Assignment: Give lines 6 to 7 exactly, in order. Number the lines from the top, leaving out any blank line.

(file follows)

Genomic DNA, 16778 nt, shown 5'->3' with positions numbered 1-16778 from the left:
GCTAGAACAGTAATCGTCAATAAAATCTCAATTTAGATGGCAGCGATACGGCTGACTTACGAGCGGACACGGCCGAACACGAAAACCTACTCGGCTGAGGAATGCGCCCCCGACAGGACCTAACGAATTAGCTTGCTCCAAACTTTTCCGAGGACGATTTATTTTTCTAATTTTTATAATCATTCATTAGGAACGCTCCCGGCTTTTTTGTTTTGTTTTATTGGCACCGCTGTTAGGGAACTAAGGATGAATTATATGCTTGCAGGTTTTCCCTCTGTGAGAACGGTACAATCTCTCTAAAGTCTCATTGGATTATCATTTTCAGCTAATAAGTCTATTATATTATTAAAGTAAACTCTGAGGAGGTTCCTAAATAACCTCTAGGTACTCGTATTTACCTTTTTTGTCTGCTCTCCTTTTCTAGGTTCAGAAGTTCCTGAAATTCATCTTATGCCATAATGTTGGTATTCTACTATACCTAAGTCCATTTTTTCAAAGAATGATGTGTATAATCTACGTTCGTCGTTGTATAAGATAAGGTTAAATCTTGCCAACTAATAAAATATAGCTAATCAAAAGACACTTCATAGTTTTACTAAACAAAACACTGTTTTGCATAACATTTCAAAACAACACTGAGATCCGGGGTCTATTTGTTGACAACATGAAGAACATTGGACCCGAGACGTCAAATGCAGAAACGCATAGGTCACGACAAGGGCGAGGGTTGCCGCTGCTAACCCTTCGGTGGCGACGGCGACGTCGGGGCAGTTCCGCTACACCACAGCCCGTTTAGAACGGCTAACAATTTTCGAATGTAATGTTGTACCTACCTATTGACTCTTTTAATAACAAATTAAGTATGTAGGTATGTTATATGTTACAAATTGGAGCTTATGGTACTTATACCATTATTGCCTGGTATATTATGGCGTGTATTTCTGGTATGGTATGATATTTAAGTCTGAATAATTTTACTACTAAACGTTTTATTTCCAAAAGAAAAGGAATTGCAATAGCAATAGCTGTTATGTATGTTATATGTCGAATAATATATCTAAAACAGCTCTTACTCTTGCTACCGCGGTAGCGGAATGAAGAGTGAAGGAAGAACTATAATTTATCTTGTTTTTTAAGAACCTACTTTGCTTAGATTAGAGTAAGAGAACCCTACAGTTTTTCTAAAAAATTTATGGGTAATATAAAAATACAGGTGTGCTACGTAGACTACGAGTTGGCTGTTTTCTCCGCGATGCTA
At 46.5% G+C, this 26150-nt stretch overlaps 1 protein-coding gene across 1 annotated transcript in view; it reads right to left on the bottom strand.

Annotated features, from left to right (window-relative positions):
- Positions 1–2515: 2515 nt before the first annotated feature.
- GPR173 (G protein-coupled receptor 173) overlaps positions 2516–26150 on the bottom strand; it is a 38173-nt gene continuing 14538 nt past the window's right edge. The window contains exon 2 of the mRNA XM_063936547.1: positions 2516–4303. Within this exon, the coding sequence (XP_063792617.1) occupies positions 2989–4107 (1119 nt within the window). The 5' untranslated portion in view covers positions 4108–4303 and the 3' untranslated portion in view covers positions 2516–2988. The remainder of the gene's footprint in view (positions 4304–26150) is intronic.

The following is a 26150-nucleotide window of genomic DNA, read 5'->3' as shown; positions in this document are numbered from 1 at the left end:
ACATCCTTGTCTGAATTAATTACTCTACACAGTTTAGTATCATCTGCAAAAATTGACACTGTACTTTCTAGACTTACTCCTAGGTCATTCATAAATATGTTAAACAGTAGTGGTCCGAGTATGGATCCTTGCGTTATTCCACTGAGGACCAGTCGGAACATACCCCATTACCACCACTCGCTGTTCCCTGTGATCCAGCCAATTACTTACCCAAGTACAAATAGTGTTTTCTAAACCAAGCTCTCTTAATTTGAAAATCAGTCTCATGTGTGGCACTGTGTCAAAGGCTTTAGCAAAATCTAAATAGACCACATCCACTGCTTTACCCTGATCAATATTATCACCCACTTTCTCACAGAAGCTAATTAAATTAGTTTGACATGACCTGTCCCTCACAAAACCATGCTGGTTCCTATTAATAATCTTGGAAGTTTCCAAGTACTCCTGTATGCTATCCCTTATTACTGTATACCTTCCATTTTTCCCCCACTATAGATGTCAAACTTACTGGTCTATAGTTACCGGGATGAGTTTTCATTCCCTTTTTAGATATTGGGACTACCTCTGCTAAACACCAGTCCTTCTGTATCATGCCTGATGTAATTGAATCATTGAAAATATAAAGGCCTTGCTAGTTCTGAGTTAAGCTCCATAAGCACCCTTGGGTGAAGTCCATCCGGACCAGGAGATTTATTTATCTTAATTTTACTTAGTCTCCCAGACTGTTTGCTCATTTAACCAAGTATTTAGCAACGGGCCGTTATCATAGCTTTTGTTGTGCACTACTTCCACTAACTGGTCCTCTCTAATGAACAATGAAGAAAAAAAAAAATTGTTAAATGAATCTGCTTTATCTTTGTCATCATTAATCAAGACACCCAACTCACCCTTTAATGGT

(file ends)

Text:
- GPR173 (G protein-coupled receptor 173) overlaps positions 2516–26150 on the bottom strand; it is a 38173-nt gene continuing 14538 nt past the window's right edge. The window contains exon 2 of the mRNA XM_063936547.1: positions 2516–4303. Within this exon, the coding sequence (XP_063792617.1) occupies positions 2989–4107 (1119 nt within the window). The 5' untranslated portion in view covers positions 4108–4303 and the 3' untranslated portion in view covers positions 2516–2988. The remainder of the gene's footprint in view (positions 4304–26150) is intronic.

The following is a 26150-nucleotide window of genomic DNA, read 5'->3' as shown; positions in this document are numbered from 1 at the left end: